One side of Campbell’s guitar arsenal covers all the bases. From the left side we have “Little Ricky,” which is a Rickenbacker-style mandolin with a whammy bar. Next is a recent Fender Custom Shop Tele with a B-Bender used as a backup, then a pair of Rickenbacker 12-strings—the one on the right is used on “Free Fallin’.” A pair of ‘50s Teles follows those as well as a Gretsch 6186 Clipper tuned to open-G for “I Won’t Back Down.” Finally, there’s a mid-’60s Gibson SG that Campbell’s been favoring for this tour after recently digging it out of storage.

The basic formula for Campbell’s amp rig is to crank up some low-watt amps and let the PA do all the heavy lifting. The bulk of his sound comes from a 1963 Fender Princeton and a 1954 Fender tweed Deluxe. He augments that with a custom Fender Excelsior and a Fender Vibrotane for Leslie-type effects.

Effects
Campbell relies on a rare Dunlop Camel Toe for his distortion, a Line 6 DL-4, the Green Meanie switch (which brings his Fender Excelsior amp in and out), a DigiTech Whammy II, Line 6 MM-4, a custom switch for his 1962 reissue Fender reverb tank, a Boss RC-30, and a Boss TU-2 tuner.

Rest In Peace Tom Petty: 1950 – 2017

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It’s Been two years since Athens, GA based Roadkill Ghost Choir has taken listeners on a ride. With the arrival of False Youth Etcetera’, brothers Andrew & Zach Shepard have outgrown their roots in a supersonic fashion. This desire to explore new musical terrain was only bolstered by Shepard’s adoration for similar sonic explorations and artists transcending their genre to create a unique sound – rooted in influences such as The War on Drugs, Neu! and Bruce Springsteen.

The result is an album that beautifully delivers the group to a whole new infectious, cosmic terrain. False Youth Etcetera is now available for the first time on 12″ double disc black vinyl from Freakout Records.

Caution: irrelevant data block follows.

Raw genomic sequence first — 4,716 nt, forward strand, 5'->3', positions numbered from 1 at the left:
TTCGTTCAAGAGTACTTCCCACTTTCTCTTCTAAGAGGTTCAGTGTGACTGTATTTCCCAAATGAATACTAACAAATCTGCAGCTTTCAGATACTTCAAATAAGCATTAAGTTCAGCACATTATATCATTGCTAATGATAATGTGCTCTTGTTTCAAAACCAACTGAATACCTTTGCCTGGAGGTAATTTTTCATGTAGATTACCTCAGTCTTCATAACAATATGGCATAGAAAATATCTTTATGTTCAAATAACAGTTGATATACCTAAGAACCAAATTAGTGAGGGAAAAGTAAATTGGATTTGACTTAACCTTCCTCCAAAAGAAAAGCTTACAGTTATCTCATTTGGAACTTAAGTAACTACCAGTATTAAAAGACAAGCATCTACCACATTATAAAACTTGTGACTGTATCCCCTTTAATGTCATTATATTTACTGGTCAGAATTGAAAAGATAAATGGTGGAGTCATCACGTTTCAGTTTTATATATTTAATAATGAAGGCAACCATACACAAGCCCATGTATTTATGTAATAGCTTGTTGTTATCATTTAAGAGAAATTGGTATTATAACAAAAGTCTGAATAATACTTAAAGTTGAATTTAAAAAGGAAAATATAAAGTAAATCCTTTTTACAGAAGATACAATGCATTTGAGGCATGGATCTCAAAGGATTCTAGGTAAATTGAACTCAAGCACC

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Band Members
Andrew Shepard – Vocals/Guitar
Zach Shepard – Bass
Maxx Shepard – Drums/Vocals
Stephen Garza – Guitar/Vocals
Kiffy Myers – Pedal Steel/Banjo

UV-TV – ” Glass “

Posted: January 4, 2018 in ALBUMS, MUSIC
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UVTV

There’s not really a word for what kind of music the Gainesville, Florida band UV-TV play. It’s fast and feverish, like punk. It’s raw and rickety and hooky, like garage rock. It has a sense of beauty and playfulness and immediacy, like pop music. And its focus on jangly sha-la-la melodies connects it to ‘60s folk-rock, as well as to a half-dozen ‘90s DIY indie scenes that drew on all those things. But it doesn’t really matter if UV-TV don’t have a genre. Their debut album Glass is a joyous, shattering hookfest, and it moves so fast that you don’t have time to worry about meaningless distinctions anyway

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This debut record from this Florida trio had the sugar-coated blitzkrieg pop reminiscent of the Primitives combined with Spacemen 3 druggy drone. The louder you turned it up the better it gets on this brilliant record.